Trinkets in Camps

Doc Richard Iveson is a harvester of obscure snippets and curios, none escape his ability to comb through the detritus of philosophy for gems to hold up to the gloaming (apols to Benjamin and Kracauer):

Hi John. I’m in the middle of writing a paper on Catherine Malabou and along
the way I came across an unusual use of the word “trinket” which (if
you don’t already know) I thought you might find interesting –
according to Wolfgang Sofsky (in ‘The Order of Terror’), in the Nazi
concentration camp at Ravensbruck (a women’s camp), the prisoners who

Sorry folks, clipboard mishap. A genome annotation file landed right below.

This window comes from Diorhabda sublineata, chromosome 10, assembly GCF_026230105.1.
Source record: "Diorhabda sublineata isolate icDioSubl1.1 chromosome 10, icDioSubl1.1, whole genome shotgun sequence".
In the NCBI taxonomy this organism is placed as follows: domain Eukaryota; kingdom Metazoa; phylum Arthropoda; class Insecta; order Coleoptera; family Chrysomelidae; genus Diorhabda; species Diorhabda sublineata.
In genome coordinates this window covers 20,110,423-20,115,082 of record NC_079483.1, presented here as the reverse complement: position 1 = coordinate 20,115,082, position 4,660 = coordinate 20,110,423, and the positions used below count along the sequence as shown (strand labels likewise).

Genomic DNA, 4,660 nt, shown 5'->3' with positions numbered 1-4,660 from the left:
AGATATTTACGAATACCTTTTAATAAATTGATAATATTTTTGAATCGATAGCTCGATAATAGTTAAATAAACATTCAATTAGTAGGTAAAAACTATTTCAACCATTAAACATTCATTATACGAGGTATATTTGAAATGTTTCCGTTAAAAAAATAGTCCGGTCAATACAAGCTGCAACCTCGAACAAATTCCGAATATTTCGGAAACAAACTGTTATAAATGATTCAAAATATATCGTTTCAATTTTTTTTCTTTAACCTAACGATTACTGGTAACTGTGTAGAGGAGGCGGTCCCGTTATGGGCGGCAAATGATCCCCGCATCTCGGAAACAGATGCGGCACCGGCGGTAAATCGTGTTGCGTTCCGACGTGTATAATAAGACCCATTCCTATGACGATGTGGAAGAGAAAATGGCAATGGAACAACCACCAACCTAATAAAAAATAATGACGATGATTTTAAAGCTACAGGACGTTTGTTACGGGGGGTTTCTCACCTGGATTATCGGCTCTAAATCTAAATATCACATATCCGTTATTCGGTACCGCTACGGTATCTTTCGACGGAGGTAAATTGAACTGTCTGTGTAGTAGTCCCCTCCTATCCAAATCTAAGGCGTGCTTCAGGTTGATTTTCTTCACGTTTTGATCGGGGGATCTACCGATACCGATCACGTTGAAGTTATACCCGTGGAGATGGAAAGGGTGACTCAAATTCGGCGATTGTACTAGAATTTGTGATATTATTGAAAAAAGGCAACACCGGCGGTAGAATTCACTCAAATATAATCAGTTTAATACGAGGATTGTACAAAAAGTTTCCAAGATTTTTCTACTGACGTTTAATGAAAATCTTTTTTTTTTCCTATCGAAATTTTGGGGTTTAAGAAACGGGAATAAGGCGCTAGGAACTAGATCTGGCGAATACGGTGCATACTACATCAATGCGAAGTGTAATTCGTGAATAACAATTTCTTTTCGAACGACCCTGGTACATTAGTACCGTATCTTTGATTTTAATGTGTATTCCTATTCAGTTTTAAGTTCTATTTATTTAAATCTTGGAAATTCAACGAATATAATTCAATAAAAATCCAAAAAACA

were beyond any possibility of surviving (i.e. the ‘Muselmanner’) were
known as ‘trinkets’. Odd, but provocative, don’t you think?


One thought on “Trinkets in Camps

  1. This has reminded me of something strange and long forgotten. Not a camp of course but at the big co-ed comprehensive school I attended out in the right-wing provinces, the word ‘trinket’ was not in common parlance but shy or terrified teenage girls were sometimes referred to dismissively by the boys as ‘ornaments’.


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